AMREF wants to help the people with cleft palates and lips and give them back a normal healthy life. This NGO has partnered with Smile Train to provide reconstructive surgery services to rural populations through 150 district and mission hospitals. Local surgeons are trained, and will perform 1800 cleft surgeries this year alone. This project was amongst others executed in Senegal, Chad, Ethiopia, Kenya, Tanzania and the Democratic Republic of Congo. Last year more than 1100 cleft lip/palate surgeries were conducted. In the DMR Congo, they provided free cleft lip and palate surgery and advanced training to a local surgeon and medical team. The team performed 50 life changing free cleft surgeries in 5 days.
Likinesh and Essayas from Ethiopia
Two persons that were successfully helped by reconstructive surgery are the Ethiopian 35 year old Likinesh and her son Essayas, both born with a cleft lip and palate. The AMREF reconstructive surgeons with the support of Smile Train visited the Arbaminch Hospital in Ethiopia. Likinesh lives 60km from this town and decided to make the long 7 hour journey to the hospital. When she and her son arrived, already thirty people were waiting in line. They waited and were screened, underwent blood tests and finally were informed they could undergo the reconstructive surgery. Likinesh underwent the surgery first and her son followed. She was extremely excited at her new face. Instantly, she asked to see her son. Seeing him, she wept tears of joy. She knew that her son would not have to endure the suffering she went through. “I have no money but please receive my gratitude.” She said. “May God richly bless you all, I now know that Essayas will become a doctor to give poor people hope.”
The life before her surgery was not always easy for Likinesh. Thirty-five years ago she was born in a village situated about sixty kilometres from Arbaminch. Her birth was not seen a celebration by her family members for she had been born with a cleft lip, a condition seen as a curse. She spent all her days within the home attending to family chores, cooking for her family, collecting firewood and fetching water while her siblings went to school and acquired knowledge. As a teenager, she was teased by her peers and shunned by many potential suitors. When Likinesh turned twenty, she was quite shocked when a handsome young man asked for her hand in marriage. She kept on asking herself how a man could want to marry a girl with no beauty and a deformity on her face but this man still insisted on the proposal.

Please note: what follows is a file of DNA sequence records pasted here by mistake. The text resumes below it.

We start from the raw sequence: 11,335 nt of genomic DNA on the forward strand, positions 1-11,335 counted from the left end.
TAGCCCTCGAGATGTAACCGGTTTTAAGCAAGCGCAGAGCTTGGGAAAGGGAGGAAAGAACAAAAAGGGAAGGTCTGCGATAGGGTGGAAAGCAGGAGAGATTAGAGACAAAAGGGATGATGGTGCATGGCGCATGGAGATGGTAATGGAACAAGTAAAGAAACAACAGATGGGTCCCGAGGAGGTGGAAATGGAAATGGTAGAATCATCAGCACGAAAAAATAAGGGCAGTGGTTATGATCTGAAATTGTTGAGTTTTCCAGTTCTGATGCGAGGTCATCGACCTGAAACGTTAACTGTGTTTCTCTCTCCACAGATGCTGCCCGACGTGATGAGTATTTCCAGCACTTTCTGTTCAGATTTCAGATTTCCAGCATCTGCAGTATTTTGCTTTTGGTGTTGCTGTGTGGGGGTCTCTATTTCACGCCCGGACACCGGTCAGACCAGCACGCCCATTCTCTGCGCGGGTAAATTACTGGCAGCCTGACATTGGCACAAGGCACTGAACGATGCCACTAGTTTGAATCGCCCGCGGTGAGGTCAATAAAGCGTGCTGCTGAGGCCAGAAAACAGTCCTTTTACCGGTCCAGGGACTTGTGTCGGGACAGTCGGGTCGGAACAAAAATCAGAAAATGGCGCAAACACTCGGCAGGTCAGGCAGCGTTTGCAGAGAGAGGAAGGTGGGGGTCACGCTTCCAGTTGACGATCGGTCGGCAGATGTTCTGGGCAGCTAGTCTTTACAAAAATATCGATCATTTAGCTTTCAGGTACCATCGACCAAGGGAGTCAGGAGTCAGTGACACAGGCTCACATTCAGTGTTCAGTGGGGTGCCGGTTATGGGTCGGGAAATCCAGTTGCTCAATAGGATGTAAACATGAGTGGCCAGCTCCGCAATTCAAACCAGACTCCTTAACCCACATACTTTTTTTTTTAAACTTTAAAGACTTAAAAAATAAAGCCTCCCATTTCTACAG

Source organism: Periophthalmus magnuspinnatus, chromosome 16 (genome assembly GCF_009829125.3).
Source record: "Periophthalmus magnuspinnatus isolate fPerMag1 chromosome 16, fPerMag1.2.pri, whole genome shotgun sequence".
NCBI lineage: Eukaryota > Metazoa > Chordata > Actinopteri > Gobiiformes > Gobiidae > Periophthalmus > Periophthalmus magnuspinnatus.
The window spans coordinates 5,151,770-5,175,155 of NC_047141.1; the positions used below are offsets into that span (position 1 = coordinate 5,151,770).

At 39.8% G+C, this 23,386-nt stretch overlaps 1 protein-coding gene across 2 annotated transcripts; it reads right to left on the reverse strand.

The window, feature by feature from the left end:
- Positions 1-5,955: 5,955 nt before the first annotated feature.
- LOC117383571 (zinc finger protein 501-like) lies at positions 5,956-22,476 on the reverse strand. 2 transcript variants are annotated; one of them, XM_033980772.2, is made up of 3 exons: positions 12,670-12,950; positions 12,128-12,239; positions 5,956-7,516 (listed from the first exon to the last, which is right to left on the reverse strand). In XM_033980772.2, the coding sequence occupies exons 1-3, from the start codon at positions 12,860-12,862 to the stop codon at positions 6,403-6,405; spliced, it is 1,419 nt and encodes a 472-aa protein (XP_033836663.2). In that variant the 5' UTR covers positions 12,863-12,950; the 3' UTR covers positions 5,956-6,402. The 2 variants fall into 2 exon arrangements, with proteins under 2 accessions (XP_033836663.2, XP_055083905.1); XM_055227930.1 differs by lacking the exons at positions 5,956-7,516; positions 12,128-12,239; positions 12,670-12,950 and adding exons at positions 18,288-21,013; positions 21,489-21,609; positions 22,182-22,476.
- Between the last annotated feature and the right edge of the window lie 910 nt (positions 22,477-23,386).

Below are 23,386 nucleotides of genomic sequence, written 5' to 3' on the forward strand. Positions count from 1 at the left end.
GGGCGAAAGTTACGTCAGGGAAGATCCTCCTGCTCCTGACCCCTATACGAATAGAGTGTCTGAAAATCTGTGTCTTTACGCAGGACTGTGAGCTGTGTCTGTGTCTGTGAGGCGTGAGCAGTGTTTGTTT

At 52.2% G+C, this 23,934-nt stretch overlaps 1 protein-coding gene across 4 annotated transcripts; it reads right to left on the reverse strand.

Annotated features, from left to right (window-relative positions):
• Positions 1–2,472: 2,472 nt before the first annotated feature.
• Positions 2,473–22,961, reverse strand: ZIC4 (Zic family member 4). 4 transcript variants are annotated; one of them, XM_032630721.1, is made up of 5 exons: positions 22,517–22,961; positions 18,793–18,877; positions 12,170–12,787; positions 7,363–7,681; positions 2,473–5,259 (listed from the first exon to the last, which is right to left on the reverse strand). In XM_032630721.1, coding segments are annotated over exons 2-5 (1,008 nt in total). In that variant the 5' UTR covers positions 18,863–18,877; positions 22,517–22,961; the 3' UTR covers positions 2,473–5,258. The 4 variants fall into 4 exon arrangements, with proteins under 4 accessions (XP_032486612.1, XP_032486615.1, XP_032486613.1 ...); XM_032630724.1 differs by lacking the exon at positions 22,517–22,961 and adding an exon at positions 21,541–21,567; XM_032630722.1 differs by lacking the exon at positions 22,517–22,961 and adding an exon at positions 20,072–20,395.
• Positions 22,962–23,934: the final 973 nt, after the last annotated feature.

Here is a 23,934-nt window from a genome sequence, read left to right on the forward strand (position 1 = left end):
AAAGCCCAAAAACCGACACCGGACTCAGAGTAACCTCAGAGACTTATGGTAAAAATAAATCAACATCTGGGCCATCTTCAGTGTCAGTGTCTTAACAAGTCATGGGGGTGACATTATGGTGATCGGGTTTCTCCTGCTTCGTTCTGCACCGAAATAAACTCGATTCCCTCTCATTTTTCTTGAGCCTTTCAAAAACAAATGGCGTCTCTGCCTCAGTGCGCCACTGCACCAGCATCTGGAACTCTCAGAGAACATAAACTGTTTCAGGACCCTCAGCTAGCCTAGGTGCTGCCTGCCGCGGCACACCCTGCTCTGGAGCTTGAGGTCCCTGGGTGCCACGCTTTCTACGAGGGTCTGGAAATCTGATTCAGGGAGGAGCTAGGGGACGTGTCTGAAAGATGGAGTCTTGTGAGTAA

After her marriage, Likinesh was still stressed by her condition and avoided socialising as much as possible. She tried to avoid gatherings and marketplaces since she felt uncomfortable with the staring eyes of the people around her. At first she gave birth to two beautiful children. Then she fell pregnant with her third child, unaware that he would be born with the same condition as she. She was sad that her newborn son had to undergo the same stigma and teasing as she underwent all her life. Now with the surgery their new happy life can start.
Baby Angelina from Tanzania
Also little Angelina, still a baby, was helped by Dr. Mengiste and his team. She was one of the 70 outreach patients, more than half of them children, waiting to be helped in an outreach program in Tanzania. Angelina’s mother carried her 4 months old daughter, whose mouth and nose were badly disfigured due to a cleft lip and palate, for six hours to the nearest bus stop, to bring her from there by bus to the hospital in Moshi. Angelina could not be breastfed properly because of her disfigurement and therefore her mother had to feed her milk and porridge drop by drop. She is the first to be operated upon. This simple surgery will change Angelina’s life for the better. Her mother is very happy with the results: “Before the operation I had so many worries, that she would not survive, have friends or find a husband, now I am sure she will survive and live a normal happy life”.
* Jacqueline Lampe is director of AMREF Flying Doctors in the Netherlands.